slow, uniform and deep rhythm. At this point, the nostrils exchange their
role; keeping the left nostril closed, air is slowly, uniformly and deeply
inhaled through the right nostril. Then, closing the right nostril with the thumb
the exhalation is made through the left nostril, once again slowly, uniformly
and deeply. This corresponds to a cycle: in the beginning, six cycles can be
made; later, twelve of them.
A yogi can use a mental count to make sure the time is the same for both the
inhalation and the exhalation. A short pause, amounting to a mental count of
three, is possible after each inhalation. The nostrils can be closed with the
fingers in different ways; the choice depends on the practitioner only.2
The technique consists in deeply breathing in and out through both the
nostrils, producing a sound in the throat. During the exhalation the noise is
not as loud as during the inhalation. After a few days’ practice, the respiratory
action is lengthened without effort. This exercise is normally practiced twelve
times. A mental count makes sure that the inhalation and the exhalation have
the same duration. It does good to focus not only on the process itself, but on
the comfort and the induced calmness as well; in this way, the concentration
The neck and the throat are slightly contracted, while the chin tilts down
toward the breast (Jalandhara Bandha). The abdominal muscles are slightly
contracted to intensify the perception of energy inside the spinal column
(Uddiyana Bandha). The perinea muscles - between the anus and the genital
organs - are contracted in an attempt to lift the abdominal muscles in vertical
way, while pressing back the inferior part of the abdomen (Mula Bandha).
The three Bandhas are applied simultaneously and held out for about four
seconds to produce a vibration of the body; this is repeated 3 times. In time, a
sensation of energetic current sliding up along the spinal column - an almost
ecstatic internal shiver - will be perceived. 3
For at least five minutes, with a deep relaxation attitude, the attention is
intensely focused on the Kutastha - the point between the eyebrows.
My plan was to verify, through diligent application, if Pranayama was
really endowed with the afore hinted potentiality. I began to practice the afore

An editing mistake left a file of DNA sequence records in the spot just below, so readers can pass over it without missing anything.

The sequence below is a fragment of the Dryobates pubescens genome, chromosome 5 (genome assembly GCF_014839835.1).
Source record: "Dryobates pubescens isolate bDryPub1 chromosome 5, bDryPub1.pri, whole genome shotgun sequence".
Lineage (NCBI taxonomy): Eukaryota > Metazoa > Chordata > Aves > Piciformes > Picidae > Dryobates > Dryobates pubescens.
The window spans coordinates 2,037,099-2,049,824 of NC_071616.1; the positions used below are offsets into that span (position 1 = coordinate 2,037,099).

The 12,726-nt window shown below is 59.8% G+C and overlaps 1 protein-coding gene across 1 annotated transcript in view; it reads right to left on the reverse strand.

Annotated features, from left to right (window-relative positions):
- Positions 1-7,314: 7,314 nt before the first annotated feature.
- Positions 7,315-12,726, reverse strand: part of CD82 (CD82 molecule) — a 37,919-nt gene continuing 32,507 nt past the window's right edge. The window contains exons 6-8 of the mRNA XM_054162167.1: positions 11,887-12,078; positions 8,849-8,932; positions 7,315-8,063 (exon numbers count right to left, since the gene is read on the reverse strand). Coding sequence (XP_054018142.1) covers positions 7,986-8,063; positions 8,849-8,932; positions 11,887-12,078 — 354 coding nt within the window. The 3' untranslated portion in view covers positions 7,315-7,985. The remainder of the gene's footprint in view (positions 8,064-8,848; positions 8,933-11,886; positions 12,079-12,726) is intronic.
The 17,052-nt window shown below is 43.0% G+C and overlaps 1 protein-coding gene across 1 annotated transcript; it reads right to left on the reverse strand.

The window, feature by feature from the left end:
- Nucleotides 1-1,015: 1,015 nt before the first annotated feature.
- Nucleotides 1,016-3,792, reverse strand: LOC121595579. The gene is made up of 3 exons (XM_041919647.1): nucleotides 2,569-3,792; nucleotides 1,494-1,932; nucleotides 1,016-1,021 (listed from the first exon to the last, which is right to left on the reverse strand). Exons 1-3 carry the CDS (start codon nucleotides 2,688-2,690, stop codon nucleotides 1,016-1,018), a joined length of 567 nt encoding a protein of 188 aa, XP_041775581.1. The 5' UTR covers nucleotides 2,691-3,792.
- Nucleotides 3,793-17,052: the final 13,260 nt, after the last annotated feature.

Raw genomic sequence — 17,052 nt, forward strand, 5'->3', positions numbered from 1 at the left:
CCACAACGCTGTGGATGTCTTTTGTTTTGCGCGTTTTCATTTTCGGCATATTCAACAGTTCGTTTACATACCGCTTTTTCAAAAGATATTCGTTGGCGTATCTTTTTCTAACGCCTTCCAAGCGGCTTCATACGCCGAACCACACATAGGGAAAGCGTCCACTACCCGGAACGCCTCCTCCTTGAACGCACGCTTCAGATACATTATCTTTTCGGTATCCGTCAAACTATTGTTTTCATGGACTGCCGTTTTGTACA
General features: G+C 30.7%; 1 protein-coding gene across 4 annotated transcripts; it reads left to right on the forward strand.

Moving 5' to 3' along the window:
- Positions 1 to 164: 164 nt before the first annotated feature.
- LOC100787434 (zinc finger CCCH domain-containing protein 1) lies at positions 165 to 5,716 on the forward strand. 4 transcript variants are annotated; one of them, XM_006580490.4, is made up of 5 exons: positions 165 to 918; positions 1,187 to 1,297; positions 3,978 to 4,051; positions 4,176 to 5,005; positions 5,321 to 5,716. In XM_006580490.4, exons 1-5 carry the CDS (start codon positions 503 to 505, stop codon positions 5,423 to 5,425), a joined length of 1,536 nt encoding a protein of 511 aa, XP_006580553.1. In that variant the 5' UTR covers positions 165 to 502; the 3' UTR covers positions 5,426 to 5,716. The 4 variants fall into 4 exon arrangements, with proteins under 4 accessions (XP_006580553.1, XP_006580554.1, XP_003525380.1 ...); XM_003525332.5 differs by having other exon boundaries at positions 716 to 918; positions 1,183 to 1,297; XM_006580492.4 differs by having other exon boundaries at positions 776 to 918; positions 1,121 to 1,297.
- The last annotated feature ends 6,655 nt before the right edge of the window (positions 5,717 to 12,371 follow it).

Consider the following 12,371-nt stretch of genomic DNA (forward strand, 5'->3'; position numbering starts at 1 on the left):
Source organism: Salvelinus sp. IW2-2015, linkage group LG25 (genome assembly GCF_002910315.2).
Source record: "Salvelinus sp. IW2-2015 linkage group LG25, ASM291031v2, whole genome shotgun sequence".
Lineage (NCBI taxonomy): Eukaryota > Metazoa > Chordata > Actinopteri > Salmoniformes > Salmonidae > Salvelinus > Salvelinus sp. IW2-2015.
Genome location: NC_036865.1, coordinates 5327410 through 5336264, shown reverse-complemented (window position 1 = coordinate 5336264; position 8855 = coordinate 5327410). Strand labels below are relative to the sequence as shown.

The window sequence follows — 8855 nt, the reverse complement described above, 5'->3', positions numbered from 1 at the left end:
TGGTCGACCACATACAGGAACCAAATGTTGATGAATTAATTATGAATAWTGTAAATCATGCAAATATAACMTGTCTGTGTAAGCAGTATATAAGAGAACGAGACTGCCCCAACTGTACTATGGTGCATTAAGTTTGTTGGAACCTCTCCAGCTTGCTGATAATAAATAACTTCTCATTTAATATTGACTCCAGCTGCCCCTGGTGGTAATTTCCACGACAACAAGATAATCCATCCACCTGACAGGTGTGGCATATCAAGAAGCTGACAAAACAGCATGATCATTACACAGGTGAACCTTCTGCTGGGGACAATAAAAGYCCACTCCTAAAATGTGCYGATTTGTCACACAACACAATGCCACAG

described routine in an quot;absolutequot; way, with a steadfast concentration, nearly
A tradition suggests that the exhalation should last twice the time necessary for the
inhalation and the pause after the inhalation should be four times as long. I have never
applied such advice, finding it unnatural.
These quot;contractionsquot; bring the energy into the spinal column; in Kriya Yoga they are
to be found in Maha Mudra.
as if it had been my only reason of life. I remember with nostalgia this
intensity, especially when, for some reasons, I lack the initial spontaneity. I
practiced morning and evening with an empty stomach. I began with some
stretching exercises - also with some simple Asana when I had more time.
Finally, I assumed the half-lotus position, sitting on the edge of a pillow,
keeping my back straight.
I focused with zeal on applying the instructions faultlessly and with an
inventiveness spirit; I concentrated keenly on the alternate feelings of
coolness and warmth, produced by the air on the hand utilized to open and
close the nostrils. The pressure, the smooth flowing of the breath... every
detail turned out to be very pleasant. Becoming aware of each peculiarity of
the exercise helped me maintain a vigil attention without getting stressed out.
Sometimes, in the first sunny days after the winter, when the skies were
crystalline and as blue as they had never been, I sat in the open air. I would
contemplate what was around; if in a bushy and ivy-covered ditch the sun
shed its light upon some flowers, which a a few weeks before were blooming
during the cold winter days and in that moment were still lingering on,
regardless of the mildest days, that spell-binding glory would inspire me.
Never would I think that Yoga could also drive me toward the dimension of
aesthetic enjoyment: at least I could guess that by the time an aesthetic
stimulus came, Yoga could grant me a lasting base of clarity, thus helping me
maintain its beautiful atmosphere during the daily life.
But now I felt that my perception of things had changed: I looked around for
the most intense colours, being fascinated by them as if they were a material
substance that I could touch and receive in myself. Moving my sight around, a
landscape appeared among the leaves: a group of distant houses surrounding a
bell-tower. I closed my eyes and rely on the inner radiance of that vision.
After some weeks of enthusiastic practice, during one quiet afternoon, just
before sunset, I was walking amid some trees. Giving now and then a brief
look to a comment on some Upanishads which I carried with me, a sentence
awakened new, but at the same time very ancient realizations: «Thou are
that»! I closed the book and started to repeat the words as entranced. I do not
know if my reason could grasp the incommensurable implication of that
statement, but yes… I was that light filtering through the leaves, which were
of an unbelievably delicate green because spring had spread them all out.
Back home, I did not even try to put down on paper the numerous quot;moments
of gracequot; I experienced - I would not have been able to do it. My only wish
was to go further and further into this new inner source of understanding and
Only that sort of quot;lightquot; could instil a superhuman poise into my being and
save me from acting, as far as human relationships were concerned, driven by